“People who are forced to choose between [getting a job with] the airlines or the Army – their complaint isn’t money,” McCain said. “They just want to fly airplanes, and they’re not able to do that. Sixty percent of the aviation teams aren’t flying.”

Sen. Martin Heinrich, D-N.M., pressed Kurta for his take on the department’s consideration of filling the recruitment gap with young immigrants participating in the now-defunct program Deferred Action for Childhood Arrivals.

Kurta promised he would devise a program that would tap the unique skill sets of DACA beneficiaries but added he would only do so after the department completes review of its lengthy backlog of candidates in MAVNI already.

Full military readiness could be achieved by 2020 or 2021 if overall recruitment goals are met and soon, he said.

John McPherson, nominated for general counsel to the U.S. Army, said his previous experience as a judge advocate general for the U.S. Navy gives him a well-rounded perspective to address training or operational concerns for military lawyers, another career track that is undersold to potential recruits.

McPherson worked on a “litigation pilot program” during his stint at the Navy. The program could easily transfer to the needs of the Army, he said, and if appointed, he promised to focus on it.

“Those in the career path gain tremendous experience both through training and in the courts. To the point they’re rivaling civilian counterparts at the Defense Attorneys office or the Department of Justice,” he said.

Sen. Kirsten Gillibrand, D-N.Y. predicted that the military courts will confront a challenge in combining that type of pilot program with a focus on improving the efficacy of sexual-assault and domestic-violence litigation.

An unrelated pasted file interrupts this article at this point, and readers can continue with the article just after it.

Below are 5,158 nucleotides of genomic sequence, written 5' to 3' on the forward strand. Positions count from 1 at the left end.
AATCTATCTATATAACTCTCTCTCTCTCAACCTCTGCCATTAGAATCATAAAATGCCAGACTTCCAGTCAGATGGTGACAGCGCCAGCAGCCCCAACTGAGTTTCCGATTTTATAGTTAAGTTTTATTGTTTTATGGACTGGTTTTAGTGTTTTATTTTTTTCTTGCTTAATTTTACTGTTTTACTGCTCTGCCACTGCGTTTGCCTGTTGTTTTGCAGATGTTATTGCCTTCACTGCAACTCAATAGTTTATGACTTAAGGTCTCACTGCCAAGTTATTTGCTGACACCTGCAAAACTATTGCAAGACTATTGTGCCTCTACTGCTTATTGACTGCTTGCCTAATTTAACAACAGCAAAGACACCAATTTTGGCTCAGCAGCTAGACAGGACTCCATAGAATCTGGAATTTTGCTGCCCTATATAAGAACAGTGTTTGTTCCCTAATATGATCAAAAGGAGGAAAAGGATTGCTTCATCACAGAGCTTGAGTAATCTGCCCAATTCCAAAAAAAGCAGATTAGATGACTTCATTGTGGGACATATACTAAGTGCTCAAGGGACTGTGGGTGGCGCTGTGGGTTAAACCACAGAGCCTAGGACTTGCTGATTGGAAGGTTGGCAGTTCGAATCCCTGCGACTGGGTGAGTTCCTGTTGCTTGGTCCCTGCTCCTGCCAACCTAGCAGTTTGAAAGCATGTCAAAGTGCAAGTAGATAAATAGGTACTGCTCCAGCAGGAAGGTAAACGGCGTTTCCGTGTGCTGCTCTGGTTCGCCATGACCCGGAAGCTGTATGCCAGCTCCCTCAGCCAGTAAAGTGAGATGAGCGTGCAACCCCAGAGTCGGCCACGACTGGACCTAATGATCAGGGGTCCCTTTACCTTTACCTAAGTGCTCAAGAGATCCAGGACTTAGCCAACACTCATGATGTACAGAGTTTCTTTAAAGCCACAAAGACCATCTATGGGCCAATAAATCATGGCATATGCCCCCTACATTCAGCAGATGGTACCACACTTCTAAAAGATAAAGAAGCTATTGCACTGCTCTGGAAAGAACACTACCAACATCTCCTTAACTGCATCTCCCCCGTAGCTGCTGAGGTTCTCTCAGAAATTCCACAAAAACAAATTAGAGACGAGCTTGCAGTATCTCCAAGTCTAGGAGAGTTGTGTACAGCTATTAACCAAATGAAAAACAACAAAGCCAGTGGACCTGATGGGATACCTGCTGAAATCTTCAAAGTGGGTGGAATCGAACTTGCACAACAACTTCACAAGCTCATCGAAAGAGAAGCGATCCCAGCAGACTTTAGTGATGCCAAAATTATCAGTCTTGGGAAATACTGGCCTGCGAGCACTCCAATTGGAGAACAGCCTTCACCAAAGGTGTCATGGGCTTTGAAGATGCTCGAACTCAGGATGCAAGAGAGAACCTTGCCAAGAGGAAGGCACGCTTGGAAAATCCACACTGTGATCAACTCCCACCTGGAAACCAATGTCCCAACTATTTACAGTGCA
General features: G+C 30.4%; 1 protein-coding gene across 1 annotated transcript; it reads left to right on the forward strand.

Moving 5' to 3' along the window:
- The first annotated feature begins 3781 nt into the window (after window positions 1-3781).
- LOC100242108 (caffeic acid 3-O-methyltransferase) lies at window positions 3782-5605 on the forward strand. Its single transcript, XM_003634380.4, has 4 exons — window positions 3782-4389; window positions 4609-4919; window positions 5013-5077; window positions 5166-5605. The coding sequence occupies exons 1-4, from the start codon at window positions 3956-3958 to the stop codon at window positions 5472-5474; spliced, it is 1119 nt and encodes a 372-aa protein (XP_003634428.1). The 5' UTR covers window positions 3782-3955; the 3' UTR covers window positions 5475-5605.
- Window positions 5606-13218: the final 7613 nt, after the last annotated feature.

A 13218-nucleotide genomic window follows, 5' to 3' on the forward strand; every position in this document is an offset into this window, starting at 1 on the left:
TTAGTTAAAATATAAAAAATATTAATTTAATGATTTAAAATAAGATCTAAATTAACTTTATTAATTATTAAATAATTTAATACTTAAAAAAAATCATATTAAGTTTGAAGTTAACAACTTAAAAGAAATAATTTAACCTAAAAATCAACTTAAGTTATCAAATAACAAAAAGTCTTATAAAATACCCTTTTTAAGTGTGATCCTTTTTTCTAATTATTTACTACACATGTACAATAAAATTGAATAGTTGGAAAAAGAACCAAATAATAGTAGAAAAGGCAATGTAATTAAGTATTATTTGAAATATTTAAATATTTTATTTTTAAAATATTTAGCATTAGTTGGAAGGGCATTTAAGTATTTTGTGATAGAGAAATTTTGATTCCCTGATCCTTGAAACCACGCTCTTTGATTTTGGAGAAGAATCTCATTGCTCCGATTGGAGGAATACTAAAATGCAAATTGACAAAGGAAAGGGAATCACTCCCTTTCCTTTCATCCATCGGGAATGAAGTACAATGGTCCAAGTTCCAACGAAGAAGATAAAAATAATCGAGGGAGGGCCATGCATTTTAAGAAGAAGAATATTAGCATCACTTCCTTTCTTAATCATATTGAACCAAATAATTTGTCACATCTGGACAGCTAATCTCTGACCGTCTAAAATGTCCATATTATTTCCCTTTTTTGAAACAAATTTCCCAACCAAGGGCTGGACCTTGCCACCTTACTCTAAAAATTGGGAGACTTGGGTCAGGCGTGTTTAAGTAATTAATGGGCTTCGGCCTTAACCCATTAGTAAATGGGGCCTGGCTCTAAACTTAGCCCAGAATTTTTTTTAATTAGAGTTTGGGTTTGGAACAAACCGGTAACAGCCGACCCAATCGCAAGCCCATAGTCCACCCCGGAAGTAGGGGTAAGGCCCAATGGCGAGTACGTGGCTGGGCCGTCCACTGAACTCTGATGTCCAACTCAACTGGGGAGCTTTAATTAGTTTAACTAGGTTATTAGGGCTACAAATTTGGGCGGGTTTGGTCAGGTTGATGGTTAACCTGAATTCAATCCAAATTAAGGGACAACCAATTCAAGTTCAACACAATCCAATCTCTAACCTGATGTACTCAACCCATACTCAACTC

“The percentage of cases of sexual assault in the military going to trial is going down,” she said. “Convictions are going down. We aren’t convicting more serial rapists, and one of the ideas for that career track is so that you don’t have people with only one or two years of criminal justice experience trying these very difficult cases.”

Gregory Maggs, nominated as judge of the Court of Appeals for the Armed Forces , received very little questioning from lawmakers at Tuesday’s hearing.

The nominee did echo Gillenbrand’s concerns over assault in the military, saying his time working with the military’s special victim’s counsel - which provides legal representation to assaulted service members – made a lasting impression on him and would help guide him as a judge.

“Article 6b of the uniform code of military justice [lists] a large number of rights that victims now have which they previously didn’t, like participating in proceedings on evidentiary matters, or their right to be informed of the outcome of a case,” he said. “Many of these rights would be very difficult for victims to take advantage of if they didn’t have trained or qualified counsel.”

The George Washington University professor is listed as an expert by Federalist Society. He graduated from Harvard Law and clerked for Supreme Court Justices Clarence Thomas and Anthony Kennedy. Maggs also served as an independent consultant to Kenneth Star during the Whitewater investigation.

If confirmed, Maggs will fill the only current vacancy at the court and would join Obama-era appointees Circuit Judges Kevin Ohlson and John Sparks; and George H.W. Bush appointees Circuit Judge Margaret A. Ryan and Chief Judge Scott Stucky.